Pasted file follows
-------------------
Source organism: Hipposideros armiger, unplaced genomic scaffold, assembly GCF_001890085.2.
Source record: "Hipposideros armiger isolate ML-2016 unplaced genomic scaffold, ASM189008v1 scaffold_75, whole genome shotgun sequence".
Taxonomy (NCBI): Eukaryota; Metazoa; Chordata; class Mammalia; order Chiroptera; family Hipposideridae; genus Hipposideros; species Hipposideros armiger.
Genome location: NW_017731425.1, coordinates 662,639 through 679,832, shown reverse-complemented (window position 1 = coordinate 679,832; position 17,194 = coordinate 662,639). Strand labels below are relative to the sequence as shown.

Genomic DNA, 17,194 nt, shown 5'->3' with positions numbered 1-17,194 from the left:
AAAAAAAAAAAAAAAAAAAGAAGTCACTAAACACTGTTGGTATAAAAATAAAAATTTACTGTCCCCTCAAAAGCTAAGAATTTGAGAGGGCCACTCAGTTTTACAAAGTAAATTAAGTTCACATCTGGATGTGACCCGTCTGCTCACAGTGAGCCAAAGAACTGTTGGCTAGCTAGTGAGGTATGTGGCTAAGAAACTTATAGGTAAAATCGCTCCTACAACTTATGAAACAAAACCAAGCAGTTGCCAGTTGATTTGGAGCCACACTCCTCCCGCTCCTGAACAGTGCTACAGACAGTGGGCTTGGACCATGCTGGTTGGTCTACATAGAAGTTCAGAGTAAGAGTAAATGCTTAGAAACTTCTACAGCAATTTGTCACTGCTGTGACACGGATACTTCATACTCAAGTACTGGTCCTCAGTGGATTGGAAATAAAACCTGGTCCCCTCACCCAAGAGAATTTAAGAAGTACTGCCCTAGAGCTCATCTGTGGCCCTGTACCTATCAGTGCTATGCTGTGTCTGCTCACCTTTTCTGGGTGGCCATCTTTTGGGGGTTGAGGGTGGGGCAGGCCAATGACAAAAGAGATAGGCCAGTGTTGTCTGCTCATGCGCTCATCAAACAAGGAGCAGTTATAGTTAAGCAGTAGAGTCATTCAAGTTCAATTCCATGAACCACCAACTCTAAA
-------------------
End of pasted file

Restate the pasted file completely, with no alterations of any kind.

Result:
Source organism: Hipposideros armiger, unplaced genomic scaffold, assembly GCF_001890085.2.
Source record: "Hipposideros armiger isolate ML-2016 unplaced genomic scaffold, ASM189008v1 scaffold_75, whole genome shotgun sequence".
Taxonomy (NCBI): Eukaryota; Metazoa; Chordata; class Mammalia; order Chiroptera; family Hipposideridae; genus Hipposideros; species Hipposideros armiger.
Genome location: NW_017731425.1, coordinates 662,639 through 679,832, shown reverse-complemented (window position 1 = coordinate 679,832; position 17,194 = coordinate 662,639). Strand labels below are relative to the sequence as shown.

Genomic DNA, 17,194 nt, shown 5'->3' with positions numbered 1-17,194 from the left:
AAAAAAAAAAAAAAAAAAAGAAGTCACTAAACACTGTTGGTATAAAAATAAAAATTTACTGTCCCCTCAAAAGCTAAGAATTTGAGAGGGCCACTCAGTTTTACAAAGTAAATTAAGTTCACATCTGGATGTGACCCGTCTGCTCACAGTGAGCCAAAGAACTGTTGGCTAGCTAGTGAGGTATGTGGCTAAGAAACTTATAGGTAAAATCGCTCCTACAACTTATGAAACAAAACCAAGCAGTTGCCAGTTGATTTGGAGCCACACTCCTCCCGCTCCTGAACAGTGCTACAGACAGTGGGCTTGGACCATGCTGGTTGGTCTACATAGAAGTTCAGAGTAAGAGTAAATGCTTAGAAACTTCTACAGCAATTTGTCACTGCTGTGACACGGATACTTCATACTCAAGTACTGGTCCTCAGTGGATTGGAAATAAAACCTGGTCCCCTCACCCAAGAGAATTTAAGAAGTACTGCCCTAGAGCTCATCTGTGGCCCTGTACCTATCAGTGCTATGCTGTGTCTGCTCACCTTTTCTGGGTGGCCATCTTTTGGGGGTTGAGGGTGGGGCAGGCCAATGACAAAAGAGATAGGCCAGTGTTGTCTGCTCATGCGCTCATCAAACAAGGAGCAGTTATAGTTAAGCAGTAGAGTCATTCAAGTTCAATTCCATGAACCACCAACTCTAAA